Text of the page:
Communication skills

Effective communication is a core skill for nurses and midwives. Your communication skills can help you avoid conflict, support relationships with colleagues, solve problems and create better outcomes and experiences for people you care for.

If you need some help with your communication skills and would like to chat to someone, you can call our confidential support line 24/7 on 1800 667 877.
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The way you are required to communicate at work is underpinned by certain organisational values, which you agree to as part of your employment contract. These values seek to promote positive working environments and respectful communication between staff, the people receiving care and their families.

Poor communication can inhibit the delivery of effective care, frustrate teamwork, and result in low job satisfaction and retention rates.

Communication errors are a major contributing factor in incidents and adverse events. (Australian Commission on Safety and Quality in Health Care, 2016).

Types of communication

There are three types of communication:

  1. Verbal communication – exchanging information using speech. Your choice of words and tone are important.
  2. Non-verbal communication – facial expressions, posture, gestures and movements (can sometimes be misinterpreted).
  3. Visual communication – ideas and information are conveyed in a visual format eg process maps
Communication – what is your style?

No two people will have the exact same style of communicating – we are all very different and express our opinions and needs differently.

There are three main styles of communication – passive, aggressive and assertive. The most effective style of communication is the assertive style (Reach Out, 2017).

Passive communicators are:

  • shy and don’t stand up for themselves
  • overly easy going and rarely say no, and
  • usually overworked and stressed.

You hold your feelings in and can easily become resentful.

Aggressive communicators:

  • disrespect the needs/opinions of others
  • may be identified by others as a bully
  • don’t listen to others’ opinions
  • humiliate or intimidate others when they express themselves
  • use closed and hostile body language, and
  • are not approachable.

They may feel their needs are more important than the needs of others or the team.

Assertive communicators are:

  • empowered
  • respectful of your needs and the needs of others
  • able to communicate their opinion effectively
  • direct and to the point, and
  • approachable.

You maintain boundaries and know what you will and will not do.

Communicating with people in your care and their significant others

Tips for better communication with people in your care:

  • withhold your judgments –be genuine and show empathy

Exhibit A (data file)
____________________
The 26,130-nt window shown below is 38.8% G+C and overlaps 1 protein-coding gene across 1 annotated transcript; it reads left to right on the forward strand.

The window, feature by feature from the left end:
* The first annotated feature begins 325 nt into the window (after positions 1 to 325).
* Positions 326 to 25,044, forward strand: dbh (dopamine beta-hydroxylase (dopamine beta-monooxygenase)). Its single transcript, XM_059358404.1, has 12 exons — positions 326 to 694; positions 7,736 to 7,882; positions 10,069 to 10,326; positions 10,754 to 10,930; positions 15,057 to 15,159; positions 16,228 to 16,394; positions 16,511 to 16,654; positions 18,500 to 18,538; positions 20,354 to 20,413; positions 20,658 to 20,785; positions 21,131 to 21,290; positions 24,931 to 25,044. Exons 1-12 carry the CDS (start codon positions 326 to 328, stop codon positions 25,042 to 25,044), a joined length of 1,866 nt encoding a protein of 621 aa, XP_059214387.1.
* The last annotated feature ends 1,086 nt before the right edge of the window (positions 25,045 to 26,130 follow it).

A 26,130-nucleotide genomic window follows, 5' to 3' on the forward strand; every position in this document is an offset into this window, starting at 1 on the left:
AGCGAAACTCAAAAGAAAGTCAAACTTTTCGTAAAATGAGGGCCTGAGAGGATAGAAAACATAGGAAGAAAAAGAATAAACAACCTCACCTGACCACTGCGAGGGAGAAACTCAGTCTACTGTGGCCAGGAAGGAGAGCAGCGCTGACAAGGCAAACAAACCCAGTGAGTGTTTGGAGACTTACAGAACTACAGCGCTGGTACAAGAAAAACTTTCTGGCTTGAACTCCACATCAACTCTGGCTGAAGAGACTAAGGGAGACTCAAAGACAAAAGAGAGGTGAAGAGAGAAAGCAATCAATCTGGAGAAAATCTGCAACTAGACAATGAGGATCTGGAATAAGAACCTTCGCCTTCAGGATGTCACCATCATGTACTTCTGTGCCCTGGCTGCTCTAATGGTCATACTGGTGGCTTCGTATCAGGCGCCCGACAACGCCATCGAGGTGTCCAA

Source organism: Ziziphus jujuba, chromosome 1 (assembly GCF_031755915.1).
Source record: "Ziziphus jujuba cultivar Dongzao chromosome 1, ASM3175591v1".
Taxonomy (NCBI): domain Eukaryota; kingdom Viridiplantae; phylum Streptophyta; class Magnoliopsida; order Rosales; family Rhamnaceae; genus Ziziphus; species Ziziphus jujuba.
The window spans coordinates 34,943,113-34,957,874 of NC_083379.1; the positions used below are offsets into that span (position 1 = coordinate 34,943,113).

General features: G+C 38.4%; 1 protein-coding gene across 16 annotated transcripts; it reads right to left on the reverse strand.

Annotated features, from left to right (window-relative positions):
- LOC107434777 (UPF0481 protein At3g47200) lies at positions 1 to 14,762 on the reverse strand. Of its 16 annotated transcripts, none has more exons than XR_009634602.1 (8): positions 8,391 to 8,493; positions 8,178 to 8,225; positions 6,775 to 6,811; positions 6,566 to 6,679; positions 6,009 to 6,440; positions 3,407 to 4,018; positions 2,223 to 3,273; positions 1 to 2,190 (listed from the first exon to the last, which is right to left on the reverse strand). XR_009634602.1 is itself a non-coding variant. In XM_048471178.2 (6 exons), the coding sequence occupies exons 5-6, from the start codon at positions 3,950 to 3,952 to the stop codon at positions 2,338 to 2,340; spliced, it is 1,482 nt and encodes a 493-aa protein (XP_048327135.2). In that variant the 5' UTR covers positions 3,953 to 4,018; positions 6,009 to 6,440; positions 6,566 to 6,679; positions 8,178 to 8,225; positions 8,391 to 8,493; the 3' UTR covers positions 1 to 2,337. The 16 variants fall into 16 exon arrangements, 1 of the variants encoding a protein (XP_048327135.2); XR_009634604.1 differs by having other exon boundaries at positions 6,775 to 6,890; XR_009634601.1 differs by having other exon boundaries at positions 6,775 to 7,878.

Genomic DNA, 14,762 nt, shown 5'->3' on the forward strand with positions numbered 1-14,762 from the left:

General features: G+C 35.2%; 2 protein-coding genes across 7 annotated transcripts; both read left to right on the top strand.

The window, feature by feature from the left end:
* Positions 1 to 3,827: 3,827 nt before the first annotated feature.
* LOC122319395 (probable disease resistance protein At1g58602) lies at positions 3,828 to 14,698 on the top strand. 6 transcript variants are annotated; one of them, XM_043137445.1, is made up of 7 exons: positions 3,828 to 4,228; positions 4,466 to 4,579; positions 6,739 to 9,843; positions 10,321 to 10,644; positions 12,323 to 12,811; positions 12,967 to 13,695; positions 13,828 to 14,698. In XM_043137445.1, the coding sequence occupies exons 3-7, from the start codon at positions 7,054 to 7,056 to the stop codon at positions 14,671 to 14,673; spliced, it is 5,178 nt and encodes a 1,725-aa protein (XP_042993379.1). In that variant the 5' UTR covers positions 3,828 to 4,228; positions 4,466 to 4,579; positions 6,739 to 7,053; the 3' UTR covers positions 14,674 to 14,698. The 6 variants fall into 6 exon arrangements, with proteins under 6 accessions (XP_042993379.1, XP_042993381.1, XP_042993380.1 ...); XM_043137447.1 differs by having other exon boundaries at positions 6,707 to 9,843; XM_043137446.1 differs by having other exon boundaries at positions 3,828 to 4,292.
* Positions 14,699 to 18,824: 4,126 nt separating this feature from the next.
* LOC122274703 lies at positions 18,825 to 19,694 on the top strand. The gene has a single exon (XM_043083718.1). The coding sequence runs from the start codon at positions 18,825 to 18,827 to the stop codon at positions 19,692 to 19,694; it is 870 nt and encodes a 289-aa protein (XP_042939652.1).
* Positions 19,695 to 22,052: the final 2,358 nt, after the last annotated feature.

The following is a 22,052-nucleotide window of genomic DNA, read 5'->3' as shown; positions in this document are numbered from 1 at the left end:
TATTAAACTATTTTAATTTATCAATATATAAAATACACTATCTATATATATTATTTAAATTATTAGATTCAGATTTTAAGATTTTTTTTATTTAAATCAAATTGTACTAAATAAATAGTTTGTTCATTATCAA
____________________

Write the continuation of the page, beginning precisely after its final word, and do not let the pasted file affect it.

• tailor your communication to your listener’s needs (such as non-English speaking, cognitive impairment, or culture)
  • think about what you need to say before saying it. Respect privacy and confidentiality, and
  • allow people time to ask questions and air their concerns
Communication within the health care team

Communicating effectively within a multidisciplinary team is not always easy. The key to therapeutic collaborative care is effective communication that leads to trust, understanding of shared responsibility and multidisciplinary decision-making processes (Berman, et al. 2014).

Be assertive while communicating in a multidisciplinary team and:

  • represent the nursing or midwifery perspective. Be aware of projections to devalue your skills or knowledge and set boundaries
  • consider the common goal – person-centred therapeutic care
  • remember you may not know everything about someone else’s discipline – ask questions and be curious
  • show respect for each other’s discipline, and
  • understand your colleague’s role and scope of practice.
Active listening

Active listening involves giving someone your full attention by concentrating on what they are saying and how they are expressing themselves. It is a non-verbal and verbal technique that makes people feel heard and respected.

Watch this YouTube video on active listening:

Humour in communication

Appropriate humour in health care is often described as a complimentary treatment. It has been seen to enhance care relationships, coping and healing while reducing anxiety, lowering blood pressure and releasing endorphins (The Humour Foundations, 2017).

Humour can also be a great way for you to cope and perform in unpleasant and challenging situations (Riley, 2017). For many, humour can help put an experience or expectation into perspective and make it easier to move forward and or manage (Berman, 2014).

Remember to not use negative humour, and to be respectful of other cultures and how humour may be perceived.

What can I do next?

Why not read some of our other articles they may help you, there is a lot of research telling us that poor communication can be an outcome of, or result in stress and anxiety:


Mental health self-care

Stress management

Our service provides free and confidential support 24/7, to nurses, midwives and students Australia wide. If you would like to speak to someone call 1800 667 877, or you can request support via email.

If you would like to know a bit more about the service before getting in contact — take a look through accessing support.

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